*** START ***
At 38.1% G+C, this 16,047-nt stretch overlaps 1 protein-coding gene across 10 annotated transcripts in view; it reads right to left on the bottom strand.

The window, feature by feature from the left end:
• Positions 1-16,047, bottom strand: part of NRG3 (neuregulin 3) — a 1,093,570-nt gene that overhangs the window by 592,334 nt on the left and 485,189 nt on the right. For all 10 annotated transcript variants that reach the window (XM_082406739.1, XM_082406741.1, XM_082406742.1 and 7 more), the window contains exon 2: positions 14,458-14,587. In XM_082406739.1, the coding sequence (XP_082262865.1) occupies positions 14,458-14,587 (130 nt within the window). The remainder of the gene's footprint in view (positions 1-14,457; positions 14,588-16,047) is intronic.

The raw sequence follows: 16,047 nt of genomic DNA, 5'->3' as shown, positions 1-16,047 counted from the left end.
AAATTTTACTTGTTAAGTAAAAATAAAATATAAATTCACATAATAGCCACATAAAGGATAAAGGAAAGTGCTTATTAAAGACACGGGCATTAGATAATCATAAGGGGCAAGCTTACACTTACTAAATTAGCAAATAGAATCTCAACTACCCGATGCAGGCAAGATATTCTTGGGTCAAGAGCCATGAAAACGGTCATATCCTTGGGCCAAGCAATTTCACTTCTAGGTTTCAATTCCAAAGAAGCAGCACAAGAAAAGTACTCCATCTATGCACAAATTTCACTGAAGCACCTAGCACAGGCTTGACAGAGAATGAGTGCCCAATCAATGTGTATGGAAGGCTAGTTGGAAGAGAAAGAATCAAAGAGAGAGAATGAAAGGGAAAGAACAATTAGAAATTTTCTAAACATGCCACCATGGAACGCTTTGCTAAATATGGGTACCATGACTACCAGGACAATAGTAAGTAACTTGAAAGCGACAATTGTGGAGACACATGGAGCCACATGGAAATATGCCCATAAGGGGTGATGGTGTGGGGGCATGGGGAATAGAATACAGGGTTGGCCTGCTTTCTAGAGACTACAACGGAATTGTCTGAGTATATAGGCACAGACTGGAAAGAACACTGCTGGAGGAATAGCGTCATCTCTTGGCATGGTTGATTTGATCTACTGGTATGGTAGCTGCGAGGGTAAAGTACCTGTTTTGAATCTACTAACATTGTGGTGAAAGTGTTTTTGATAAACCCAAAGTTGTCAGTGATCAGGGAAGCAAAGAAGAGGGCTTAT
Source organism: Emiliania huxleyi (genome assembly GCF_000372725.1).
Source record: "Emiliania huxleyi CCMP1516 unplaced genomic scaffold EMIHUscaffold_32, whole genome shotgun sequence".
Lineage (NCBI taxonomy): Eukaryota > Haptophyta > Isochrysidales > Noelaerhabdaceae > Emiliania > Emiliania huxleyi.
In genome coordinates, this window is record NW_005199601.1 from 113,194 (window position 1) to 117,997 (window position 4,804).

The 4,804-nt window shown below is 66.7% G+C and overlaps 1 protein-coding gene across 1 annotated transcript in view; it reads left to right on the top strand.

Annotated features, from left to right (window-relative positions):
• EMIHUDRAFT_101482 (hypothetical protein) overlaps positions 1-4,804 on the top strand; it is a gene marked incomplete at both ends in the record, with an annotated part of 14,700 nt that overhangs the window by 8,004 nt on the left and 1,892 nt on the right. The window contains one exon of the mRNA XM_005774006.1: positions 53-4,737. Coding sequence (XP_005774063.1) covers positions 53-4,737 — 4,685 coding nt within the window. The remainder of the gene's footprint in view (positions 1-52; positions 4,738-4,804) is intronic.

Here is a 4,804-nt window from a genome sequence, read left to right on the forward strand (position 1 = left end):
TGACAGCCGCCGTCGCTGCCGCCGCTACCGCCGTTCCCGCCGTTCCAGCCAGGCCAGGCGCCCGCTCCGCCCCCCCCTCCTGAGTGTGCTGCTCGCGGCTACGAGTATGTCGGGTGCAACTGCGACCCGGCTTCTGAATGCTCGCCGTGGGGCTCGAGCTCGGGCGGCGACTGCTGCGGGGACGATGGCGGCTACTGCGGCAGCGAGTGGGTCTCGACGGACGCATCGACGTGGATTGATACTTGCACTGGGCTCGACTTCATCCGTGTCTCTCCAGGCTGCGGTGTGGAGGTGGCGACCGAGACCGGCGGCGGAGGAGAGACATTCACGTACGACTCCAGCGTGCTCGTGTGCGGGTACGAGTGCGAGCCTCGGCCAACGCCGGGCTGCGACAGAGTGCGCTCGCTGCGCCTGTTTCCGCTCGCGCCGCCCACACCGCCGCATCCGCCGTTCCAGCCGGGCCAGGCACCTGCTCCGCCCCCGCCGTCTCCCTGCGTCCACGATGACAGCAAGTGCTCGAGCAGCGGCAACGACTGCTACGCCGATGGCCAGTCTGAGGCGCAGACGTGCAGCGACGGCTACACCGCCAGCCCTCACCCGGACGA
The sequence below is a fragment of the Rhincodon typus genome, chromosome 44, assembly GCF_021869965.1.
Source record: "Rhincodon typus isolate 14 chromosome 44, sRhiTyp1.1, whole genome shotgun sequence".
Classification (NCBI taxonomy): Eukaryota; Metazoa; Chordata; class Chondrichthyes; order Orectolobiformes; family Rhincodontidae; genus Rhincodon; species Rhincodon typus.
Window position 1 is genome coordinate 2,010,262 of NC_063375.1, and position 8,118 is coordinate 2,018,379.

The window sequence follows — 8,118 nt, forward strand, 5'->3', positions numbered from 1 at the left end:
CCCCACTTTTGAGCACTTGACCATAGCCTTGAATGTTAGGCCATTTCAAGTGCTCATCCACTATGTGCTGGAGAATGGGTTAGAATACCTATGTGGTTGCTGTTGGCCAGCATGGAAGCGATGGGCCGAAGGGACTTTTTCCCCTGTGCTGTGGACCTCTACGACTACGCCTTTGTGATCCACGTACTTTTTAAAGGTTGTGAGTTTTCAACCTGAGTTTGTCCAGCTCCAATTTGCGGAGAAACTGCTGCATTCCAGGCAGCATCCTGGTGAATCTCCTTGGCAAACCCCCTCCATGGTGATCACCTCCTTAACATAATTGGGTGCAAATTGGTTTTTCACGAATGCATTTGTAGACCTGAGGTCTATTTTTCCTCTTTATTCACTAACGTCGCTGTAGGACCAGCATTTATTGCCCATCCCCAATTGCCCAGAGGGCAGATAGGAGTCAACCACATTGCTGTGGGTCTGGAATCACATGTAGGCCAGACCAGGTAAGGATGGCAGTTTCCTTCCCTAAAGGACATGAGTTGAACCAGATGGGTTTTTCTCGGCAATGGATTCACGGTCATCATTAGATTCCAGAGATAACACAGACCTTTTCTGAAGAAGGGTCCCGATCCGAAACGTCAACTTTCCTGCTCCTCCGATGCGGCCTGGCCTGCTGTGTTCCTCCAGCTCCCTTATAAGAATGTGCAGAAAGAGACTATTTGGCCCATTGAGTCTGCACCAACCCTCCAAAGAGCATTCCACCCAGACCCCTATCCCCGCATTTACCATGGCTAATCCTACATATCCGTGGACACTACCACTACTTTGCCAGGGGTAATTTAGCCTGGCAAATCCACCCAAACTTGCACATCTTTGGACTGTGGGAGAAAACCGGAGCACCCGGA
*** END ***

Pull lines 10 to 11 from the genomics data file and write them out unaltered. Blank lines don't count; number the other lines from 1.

The 4,804-nt window shown below is 66.7% G+C and overlaps 1 protein-coding gene across 1 annotated transcript in view; it reads left to right on the top strand.

Annotated features, from left to right (window-relative positions):